Independently evaluating academic life from within its confines is a near-impossibility.

Past your second year of study, you will no longer know how to. I don't think you can again until you have finished and come out the other side with a Ph.D. I feel like I've got perspective again now, but it takes time and distance--and the clarity that comes from making it all the way through. If you quit in between, even when it is right and proper that you do so, even when you should feel triumphantly scornful of all academia has to offer you personally, your own yardsticks for achievement will have been so altered that you will spend years exorcising all the little spectres of doubt that follow you away from the ivy walls.

All of these dire warnings don't even touch on the overwhelming issue of the job market.

That's a whole different kettle of fish, and equally troubling, and potentially an equal disincentive to pursue academic training at this time. A Ph.D in the humanities is useful for one thing only these days, and that's being an academic. I don't think that is the way it should be, and I hope reforms will be possible in the near future. But that is the way it is for the moment. Take this issue seriously as well, but consider it independently from the other challenges that graduate work presents.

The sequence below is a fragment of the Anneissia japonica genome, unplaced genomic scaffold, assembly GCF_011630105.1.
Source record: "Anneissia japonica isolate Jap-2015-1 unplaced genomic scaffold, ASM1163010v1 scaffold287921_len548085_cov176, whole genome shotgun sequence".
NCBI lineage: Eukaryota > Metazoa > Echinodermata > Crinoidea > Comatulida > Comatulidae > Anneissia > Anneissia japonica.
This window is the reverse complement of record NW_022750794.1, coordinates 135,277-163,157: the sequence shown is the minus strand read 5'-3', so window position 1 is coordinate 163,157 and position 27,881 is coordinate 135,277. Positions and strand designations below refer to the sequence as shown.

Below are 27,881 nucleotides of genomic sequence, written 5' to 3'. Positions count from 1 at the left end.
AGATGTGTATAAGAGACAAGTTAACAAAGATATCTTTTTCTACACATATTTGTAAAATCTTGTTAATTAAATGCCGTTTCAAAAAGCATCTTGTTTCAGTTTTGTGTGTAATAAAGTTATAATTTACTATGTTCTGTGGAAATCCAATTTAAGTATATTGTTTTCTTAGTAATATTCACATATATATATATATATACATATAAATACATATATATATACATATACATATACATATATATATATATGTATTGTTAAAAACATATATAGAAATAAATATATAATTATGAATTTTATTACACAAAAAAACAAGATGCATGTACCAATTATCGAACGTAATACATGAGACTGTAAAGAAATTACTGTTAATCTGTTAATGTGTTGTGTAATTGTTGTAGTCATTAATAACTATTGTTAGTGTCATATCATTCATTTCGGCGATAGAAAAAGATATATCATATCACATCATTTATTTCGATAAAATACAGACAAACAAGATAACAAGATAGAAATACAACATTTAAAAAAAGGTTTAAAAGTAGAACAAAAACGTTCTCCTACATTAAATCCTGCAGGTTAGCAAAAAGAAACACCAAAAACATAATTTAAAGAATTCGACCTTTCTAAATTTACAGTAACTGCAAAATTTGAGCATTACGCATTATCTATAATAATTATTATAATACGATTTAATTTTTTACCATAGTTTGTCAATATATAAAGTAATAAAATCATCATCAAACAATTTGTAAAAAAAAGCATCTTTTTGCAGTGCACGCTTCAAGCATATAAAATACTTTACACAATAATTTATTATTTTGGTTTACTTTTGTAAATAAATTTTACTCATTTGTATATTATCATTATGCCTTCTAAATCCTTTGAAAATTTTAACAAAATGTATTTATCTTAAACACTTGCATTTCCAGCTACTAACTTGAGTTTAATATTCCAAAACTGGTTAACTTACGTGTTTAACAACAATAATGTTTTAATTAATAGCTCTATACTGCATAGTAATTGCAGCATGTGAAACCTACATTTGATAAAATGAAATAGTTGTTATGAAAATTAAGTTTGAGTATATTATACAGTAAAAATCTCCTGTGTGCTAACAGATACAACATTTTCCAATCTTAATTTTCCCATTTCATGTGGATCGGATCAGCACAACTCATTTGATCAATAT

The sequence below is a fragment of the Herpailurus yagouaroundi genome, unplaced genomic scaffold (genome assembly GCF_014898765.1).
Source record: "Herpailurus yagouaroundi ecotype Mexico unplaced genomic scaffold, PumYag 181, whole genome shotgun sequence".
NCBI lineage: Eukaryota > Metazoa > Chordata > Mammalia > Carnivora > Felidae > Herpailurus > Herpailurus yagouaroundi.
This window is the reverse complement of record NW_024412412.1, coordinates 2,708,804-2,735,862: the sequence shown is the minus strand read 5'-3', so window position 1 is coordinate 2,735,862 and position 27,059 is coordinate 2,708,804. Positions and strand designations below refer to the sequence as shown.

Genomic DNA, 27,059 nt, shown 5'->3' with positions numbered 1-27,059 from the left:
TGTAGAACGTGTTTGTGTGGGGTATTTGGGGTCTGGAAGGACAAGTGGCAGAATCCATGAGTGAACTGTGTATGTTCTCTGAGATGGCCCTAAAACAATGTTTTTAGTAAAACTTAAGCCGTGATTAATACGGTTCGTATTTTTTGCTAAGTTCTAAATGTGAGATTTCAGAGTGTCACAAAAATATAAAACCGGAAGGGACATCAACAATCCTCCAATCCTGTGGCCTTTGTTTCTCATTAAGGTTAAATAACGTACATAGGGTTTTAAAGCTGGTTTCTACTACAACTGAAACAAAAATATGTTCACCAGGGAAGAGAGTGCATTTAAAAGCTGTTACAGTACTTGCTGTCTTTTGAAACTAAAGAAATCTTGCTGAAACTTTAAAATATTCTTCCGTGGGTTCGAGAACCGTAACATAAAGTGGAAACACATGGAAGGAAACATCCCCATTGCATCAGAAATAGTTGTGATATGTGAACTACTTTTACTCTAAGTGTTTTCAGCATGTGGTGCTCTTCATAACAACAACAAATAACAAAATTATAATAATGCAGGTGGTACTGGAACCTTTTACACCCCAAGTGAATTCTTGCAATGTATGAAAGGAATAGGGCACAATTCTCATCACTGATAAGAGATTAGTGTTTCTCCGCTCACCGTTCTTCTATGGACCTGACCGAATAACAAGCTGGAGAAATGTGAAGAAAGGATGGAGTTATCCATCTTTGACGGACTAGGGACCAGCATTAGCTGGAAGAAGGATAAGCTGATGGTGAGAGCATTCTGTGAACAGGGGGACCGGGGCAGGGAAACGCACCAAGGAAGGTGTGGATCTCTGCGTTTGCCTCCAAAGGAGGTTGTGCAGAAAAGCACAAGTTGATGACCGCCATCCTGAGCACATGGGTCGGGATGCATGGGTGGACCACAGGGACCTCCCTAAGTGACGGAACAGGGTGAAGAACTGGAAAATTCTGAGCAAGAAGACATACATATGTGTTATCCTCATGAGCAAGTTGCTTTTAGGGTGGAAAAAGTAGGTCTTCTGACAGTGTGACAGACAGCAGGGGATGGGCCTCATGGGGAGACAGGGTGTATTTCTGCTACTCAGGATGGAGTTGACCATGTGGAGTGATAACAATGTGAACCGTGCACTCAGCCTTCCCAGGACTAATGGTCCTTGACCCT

If you're thinking you might want to pick up that Ph.D., then be sure before you apply. Take time away from college. That will tell you how much you want to be back in this life. Love your subject well before you ever start, because that passion will be tested mightily.